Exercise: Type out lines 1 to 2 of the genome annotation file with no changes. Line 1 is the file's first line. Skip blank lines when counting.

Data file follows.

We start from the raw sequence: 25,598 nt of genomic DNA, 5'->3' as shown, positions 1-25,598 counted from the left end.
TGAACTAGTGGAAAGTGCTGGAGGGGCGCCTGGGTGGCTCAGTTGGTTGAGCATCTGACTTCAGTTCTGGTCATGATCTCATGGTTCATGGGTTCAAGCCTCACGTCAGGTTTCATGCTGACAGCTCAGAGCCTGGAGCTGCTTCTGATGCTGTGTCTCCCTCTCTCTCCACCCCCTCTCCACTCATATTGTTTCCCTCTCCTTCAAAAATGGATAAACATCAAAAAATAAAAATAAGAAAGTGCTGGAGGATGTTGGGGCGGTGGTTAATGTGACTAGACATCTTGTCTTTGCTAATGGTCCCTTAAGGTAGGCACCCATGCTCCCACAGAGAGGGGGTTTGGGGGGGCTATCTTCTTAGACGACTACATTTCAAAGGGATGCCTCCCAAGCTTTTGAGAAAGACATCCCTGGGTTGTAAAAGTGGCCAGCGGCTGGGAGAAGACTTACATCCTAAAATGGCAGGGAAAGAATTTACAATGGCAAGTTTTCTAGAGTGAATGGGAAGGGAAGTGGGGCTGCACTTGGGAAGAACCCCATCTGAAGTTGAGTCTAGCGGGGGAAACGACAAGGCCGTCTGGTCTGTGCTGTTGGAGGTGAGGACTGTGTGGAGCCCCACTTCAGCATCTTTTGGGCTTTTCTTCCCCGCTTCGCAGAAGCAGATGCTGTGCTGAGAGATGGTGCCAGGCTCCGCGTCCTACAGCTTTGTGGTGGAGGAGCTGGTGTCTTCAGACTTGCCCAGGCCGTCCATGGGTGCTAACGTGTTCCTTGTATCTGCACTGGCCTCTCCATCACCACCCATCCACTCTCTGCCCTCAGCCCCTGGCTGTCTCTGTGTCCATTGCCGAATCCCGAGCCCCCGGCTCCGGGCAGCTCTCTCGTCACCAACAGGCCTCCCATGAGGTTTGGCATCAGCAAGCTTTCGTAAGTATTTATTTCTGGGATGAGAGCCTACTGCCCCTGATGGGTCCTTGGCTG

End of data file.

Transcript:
We start from the raw sequence: 25,598 nt of genomic DNA, 5'->3' as shown, positions 1-25,598 counted from the left end.
TGAACTAGTGGAAAGTGCTGGAGGGGCGCCTGGGTGGCTCAGTTGGTTGAGCATCTGACTTCAGTTCTGGTCATGATCTCATGGTTCATGGGTTCAAGCCTCACGTCAGGTTTCATGCTGACAGCTCAGAGCCTGGAGCTGCTTCTGATGCTGTGTCTCCCTCTCTCTCCACCCCCTCTCCACTCATATTGTTTCCCTCTCCTTCAAAAATGGATAAACATCAAAAAATAAAAATAAGAAAGTGCTGGAGGATGTTGGGGCGGTGGTTAATGTGACTAGACATCTTGTCTTTGCTAATGGTCCCTTAAGGTAGGCACCCATGCTCCCACAGAGAGGGGGTTTGGGGGGGCTATCTTCTTAGACGACTACATTTCAAAGGGATGCCTCCCAAGCTTTTGAGAAAGACATCCCTGGGTTGTAAAAGTGGCCAGCGGCTGGGAGAAGACTTACATCCTAAAATGGCAGGGAAAGAATTTACAATGGCAAGTTTTCTAGAGTGAATGGGAAGGGAAGTGGGGCTGCACTTGGGAAGAACCCCATCTGAAGTTGAGTCTAGCGGGGGAAACGACAAGGCCGTCTGGTCTGTGCTGTTGGAGGTGAGGACTGTGTGGAGCCCCACTTCAGCATCTTTTGGGCTTTTCTTCCCCGCTTCGCAGAAGCAGATGCTGTGCTGAGAGATGGTGCCAGGCTCCGCGTCCTACAGCTTTGTGGTGGAGGAGCTGGTGTCTTCAGACTTGCCCAGGCCGTCCATGGGTGCTAACGTGTTCCTTGTATCTGCACTGGCCTCTCCATCACCACCCATCCACTCTCTGCCCTCAGCCCCTGGCTGTCTCTGTGTCCATTGCCGAATCCCGAGCCCCCGGCTCCGGGCAGCTCTCTCGTCACCAACAGGCCTCCCATGAGGTTTGGCATCAGCAAGCTTTCGTAAGTATTTATTTCTGGGATGAGAGCCTACTGCCCCTGATGGGTCCTTGGCTG